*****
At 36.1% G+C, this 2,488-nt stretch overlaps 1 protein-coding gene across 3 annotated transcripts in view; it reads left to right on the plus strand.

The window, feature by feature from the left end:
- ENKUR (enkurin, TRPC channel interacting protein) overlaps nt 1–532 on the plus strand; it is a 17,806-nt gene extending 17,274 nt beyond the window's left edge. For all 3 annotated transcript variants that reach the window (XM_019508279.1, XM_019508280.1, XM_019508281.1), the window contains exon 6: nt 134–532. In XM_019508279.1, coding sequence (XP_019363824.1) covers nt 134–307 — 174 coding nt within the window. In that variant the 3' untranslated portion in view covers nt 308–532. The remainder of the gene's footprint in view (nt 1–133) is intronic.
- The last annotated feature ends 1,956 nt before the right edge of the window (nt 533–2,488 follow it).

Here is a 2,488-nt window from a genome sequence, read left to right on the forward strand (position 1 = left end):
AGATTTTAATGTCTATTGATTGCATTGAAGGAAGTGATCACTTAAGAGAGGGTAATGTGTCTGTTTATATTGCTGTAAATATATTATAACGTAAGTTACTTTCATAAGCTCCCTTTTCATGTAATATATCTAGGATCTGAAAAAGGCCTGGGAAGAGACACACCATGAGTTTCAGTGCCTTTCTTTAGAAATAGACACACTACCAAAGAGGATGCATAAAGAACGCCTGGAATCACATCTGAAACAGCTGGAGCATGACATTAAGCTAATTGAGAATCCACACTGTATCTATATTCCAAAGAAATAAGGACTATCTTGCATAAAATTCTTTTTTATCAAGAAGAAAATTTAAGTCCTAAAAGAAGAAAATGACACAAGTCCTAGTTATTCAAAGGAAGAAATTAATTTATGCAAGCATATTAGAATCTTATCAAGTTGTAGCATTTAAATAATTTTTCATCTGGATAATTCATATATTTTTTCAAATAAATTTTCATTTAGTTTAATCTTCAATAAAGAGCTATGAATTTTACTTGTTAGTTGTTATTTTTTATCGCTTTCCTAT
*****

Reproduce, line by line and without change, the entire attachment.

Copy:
At 36.1% G+C, this 2,488-nt stretch overlaps 1 protein-coding gene across 3 annotated transcripts in view; it reads left to right on the plus strand.

The window, feature by feature from the left end:
- ENKUR (enkurin, TRPC channel interacting protein) overlaps nt 1–532 on the plus strand; it is a 17,806-nt gene extending 17,274 nt beyond the window's left edge. For all 3 annotated transcript variants that reach the window (XM_019508279.1, XM_019508280.1, XM_019508281.1), the window contains exon 6: nt 134–532. In XM_019508279.1, coding sequence (XP_019363824.1) covers nt 134–307 — 174 coding nt within the window. In that variant the 3' untranslated portion in view covers nt 308–532. The remainder of the gene's footprint in view (nt 1–133) is intronic.
- The last annotated feature ends 1,956 nt before the right edge of the window (nt 533–2,488 follow it).

Here is a 2,488-nt window from a genome sequence, read left to right on the forward strand (position 1 = left end):
AGATTTTAATGTCTATTGATTGCATTGAAGGAAGTGATCACTTAAGAGAGGGTAATGTGTCTGTTTATATTGCTGTAAATATATTATAACGTAAGTTACTTTCATAAGCTCCCTTTTCATGTAATATATCTAGGATCTGAAAAAGGCCTGGGAAGAGACACACCATGAGTTTCAGTGCCTTTCTTTAGAAATAGACACACTACCAAAGAGGATGCATAAAGAACGCCTGGAATCACATCTGAAACAGCTGGAGCATGACATTAAGCTAATTGAGAATCCACACTGTATCTATATTCCAAAGAAATAAGGACTATCTTGCATAAAATTCTTTTTTATCAAGAAGAAAATTTAAGTCCTAAAAGAAGAAAATGACACAAGTCCTAGTTATTCAAAGGAAGAAATTAATTTATGCAAGCATATTAGAATCTTATCAAGTTGTAGCATTTAAATAATTTTTCATCTGGATAATTCATATATTTTTTCAAATAAATTTTCATTTAGTTTAATCTTCAATAAAGAGCTATGAATTTTACTTGTTAGTTGTTATTTTTTATCGCTTTCCTAT